Peeled bananas are safe for most dogs to eat in moderation, and many veterinarians recommend the fruit as a healthy alternative to treats that are high in salt. While most dogs tolerate bananas just fine, allergic reactions occasionally occur.
Bananas are packed with nutritional value, and they offer your dog many of the same benefits you enjoy when you eat this delicious fruit. For instance, bananas contain significant amounts of fiber, which relieves intestinal distress and balances the digestive system, so you can incorporate bananas into your dog’s diet whether he suffers from constipation or diarrhea.
Bananas also are a great source of potassium and magnesium, two nutrients that help your pooch stay strong. Potassium builds and maintains muscle, and it helps regulate the acidity of your dog’s bodily fluids. Magnesium builds protein, fosters bone growth and helps your dog’s body absorb vitamins.
Two letter vitamins—B6 and C—also are present in bananas, providing vital health benefits to your dog. Vitamin B6 keeps blood cells functioning properly so your pup receives plenty of oxygen to his brain and his muscles. Vitamin C, an antioxidant, strengthens cartilage and protects your dog’s cells.
While there are lots of reasons why bananas are beneficial to your dog, keep in mind that you can give him too much of a good thing. Bananas have a high sugar content, which can cause constipation in your dog if you provide the fruit too regularly. Think of bananas as an occasional treat, rather than a diet staple or an entire meal.
Avoid Banana Peels
Peeled bananas are safe and nutritious for your dog, but banana peels aren’t. Although the peels aren’t toxic, they are difficult to digest, which may create a blockage. Either break off small amounts of banana to feed your dog, or make sure the peel is out of reach if you let your dog take bites from a whole banana.
Some dogs dearly love bananas, but others don’t enjoy the strong smell, causing them to turn up their noses. If your dog doesn’t enjoy a simple room-temperature banana, he may respond more favorably when you try one of these alternative serving options.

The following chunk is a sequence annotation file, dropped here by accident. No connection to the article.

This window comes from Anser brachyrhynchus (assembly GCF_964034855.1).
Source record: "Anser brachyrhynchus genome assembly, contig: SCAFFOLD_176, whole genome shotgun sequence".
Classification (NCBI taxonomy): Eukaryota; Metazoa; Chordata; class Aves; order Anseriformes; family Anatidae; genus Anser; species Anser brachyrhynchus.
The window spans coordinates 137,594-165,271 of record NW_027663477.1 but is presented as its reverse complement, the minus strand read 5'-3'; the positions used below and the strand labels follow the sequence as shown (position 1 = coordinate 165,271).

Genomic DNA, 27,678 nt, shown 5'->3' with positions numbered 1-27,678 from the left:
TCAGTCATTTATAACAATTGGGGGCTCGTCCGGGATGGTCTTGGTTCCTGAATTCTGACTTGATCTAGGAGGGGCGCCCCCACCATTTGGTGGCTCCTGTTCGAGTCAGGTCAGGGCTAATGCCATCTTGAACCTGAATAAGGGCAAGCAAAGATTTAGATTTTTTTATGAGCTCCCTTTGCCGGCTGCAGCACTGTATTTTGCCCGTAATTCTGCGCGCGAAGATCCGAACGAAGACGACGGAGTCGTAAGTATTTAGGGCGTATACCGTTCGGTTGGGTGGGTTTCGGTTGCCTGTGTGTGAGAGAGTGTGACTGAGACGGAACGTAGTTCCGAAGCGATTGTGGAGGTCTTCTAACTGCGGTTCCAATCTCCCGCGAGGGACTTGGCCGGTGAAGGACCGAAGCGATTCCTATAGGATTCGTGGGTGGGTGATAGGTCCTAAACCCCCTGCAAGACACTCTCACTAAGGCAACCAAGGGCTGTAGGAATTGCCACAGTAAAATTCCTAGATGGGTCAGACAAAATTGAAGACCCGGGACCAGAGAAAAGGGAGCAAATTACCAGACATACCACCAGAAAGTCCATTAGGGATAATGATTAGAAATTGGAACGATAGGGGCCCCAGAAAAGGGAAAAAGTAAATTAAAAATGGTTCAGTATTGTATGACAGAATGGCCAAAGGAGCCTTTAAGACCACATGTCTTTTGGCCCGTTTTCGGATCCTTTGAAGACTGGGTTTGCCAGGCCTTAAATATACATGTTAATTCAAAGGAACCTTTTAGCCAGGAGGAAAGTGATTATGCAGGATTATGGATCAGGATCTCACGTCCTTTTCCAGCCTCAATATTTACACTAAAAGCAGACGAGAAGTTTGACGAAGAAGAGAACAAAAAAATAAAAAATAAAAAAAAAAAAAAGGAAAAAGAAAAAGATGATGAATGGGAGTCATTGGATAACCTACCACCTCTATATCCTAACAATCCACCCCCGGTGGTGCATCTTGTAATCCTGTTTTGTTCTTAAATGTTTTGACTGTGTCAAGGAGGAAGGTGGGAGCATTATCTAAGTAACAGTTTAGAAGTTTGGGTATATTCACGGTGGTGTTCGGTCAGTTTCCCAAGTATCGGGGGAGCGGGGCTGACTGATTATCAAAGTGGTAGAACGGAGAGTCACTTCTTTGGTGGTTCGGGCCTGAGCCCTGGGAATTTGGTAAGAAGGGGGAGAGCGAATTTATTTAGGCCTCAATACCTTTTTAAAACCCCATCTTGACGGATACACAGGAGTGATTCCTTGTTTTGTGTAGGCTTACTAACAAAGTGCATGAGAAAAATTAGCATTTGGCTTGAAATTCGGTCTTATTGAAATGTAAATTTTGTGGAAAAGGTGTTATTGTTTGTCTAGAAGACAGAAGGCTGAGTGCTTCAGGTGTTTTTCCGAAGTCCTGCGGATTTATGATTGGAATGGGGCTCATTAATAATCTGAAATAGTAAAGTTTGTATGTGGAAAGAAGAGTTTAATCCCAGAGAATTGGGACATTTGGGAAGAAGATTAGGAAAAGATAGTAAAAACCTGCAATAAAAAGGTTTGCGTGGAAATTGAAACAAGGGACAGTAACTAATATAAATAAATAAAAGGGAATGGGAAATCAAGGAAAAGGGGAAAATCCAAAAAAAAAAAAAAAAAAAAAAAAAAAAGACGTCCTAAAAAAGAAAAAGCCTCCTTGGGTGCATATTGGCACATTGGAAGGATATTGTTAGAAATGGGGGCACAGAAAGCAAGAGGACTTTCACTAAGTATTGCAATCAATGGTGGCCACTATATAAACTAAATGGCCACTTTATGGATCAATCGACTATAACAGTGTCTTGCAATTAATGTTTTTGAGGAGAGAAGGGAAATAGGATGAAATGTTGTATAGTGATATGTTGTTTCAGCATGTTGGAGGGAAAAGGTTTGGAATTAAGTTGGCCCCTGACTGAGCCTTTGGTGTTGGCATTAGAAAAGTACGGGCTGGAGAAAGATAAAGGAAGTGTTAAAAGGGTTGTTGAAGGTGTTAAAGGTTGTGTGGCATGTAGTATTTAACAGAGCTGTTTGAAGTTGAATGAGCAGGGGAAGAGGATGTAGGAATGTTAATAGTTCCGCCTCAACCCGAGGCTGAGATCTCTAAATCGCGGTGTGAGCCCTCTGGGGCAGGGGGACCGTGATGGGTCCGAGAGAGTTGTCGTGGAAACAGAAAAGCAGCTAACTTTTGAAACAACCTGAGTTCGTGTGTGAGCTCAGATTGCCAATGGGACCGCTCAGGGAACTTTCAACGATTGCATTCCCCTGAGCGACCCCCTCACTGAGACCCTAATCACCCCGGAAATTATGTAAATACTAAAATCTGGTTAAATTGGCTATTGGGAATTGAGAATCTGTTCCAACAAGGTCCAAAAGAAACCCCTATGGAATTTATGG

The easiest, most mess-free option is to freeze a banana, then peel and slice it before serving. Some dogs prefer this cold treat’s chewier texture over the softer feel of a room-temperature or extremely ripe banana. Another alternative is to mash a banana, and mix it with your dog’s regular food or some peanut butter.
If you’re up for getting your hands a bit messy, here are some other serving alternatives that may pique the interest of dogs who enjoy chewing on frozen filled toys. One option is to puree bits of banana with peanut butter and a slice of cheese in a blender, and spread the mixture over a toy before freezing it. For a sweeter version, puree the banana with honey, yogurt and canned pumpkin, and apply it to the toy.
Watch for Side Effects
Even if your dog enjoys bananas, his body may not tolerate this sweet fruit. The first few times you offer bananas to your dog, be on the lookout for gastrointestinal distress or an allergic reaction. Sudden weight changes that occur after eating bananas may indicate that your dog has a problem with this particular treat. Because different breeds of dogs have varying nutritional needs, consult with your veterinarian before introducing bananas into your pup’s diet.
While bananas are good for your dog, they also make your life a little easier. When you’re packing provisions for a day out, skip the packaged snacks and simply share a few bites of banana with your best buddy for a treat that keeps you both healthy and happy.
Note that information provided on this site is for informational purposes only and is not a substitute for professional medical advice. Please see your veterinarian to diagnose specific concerns for your pet or animal.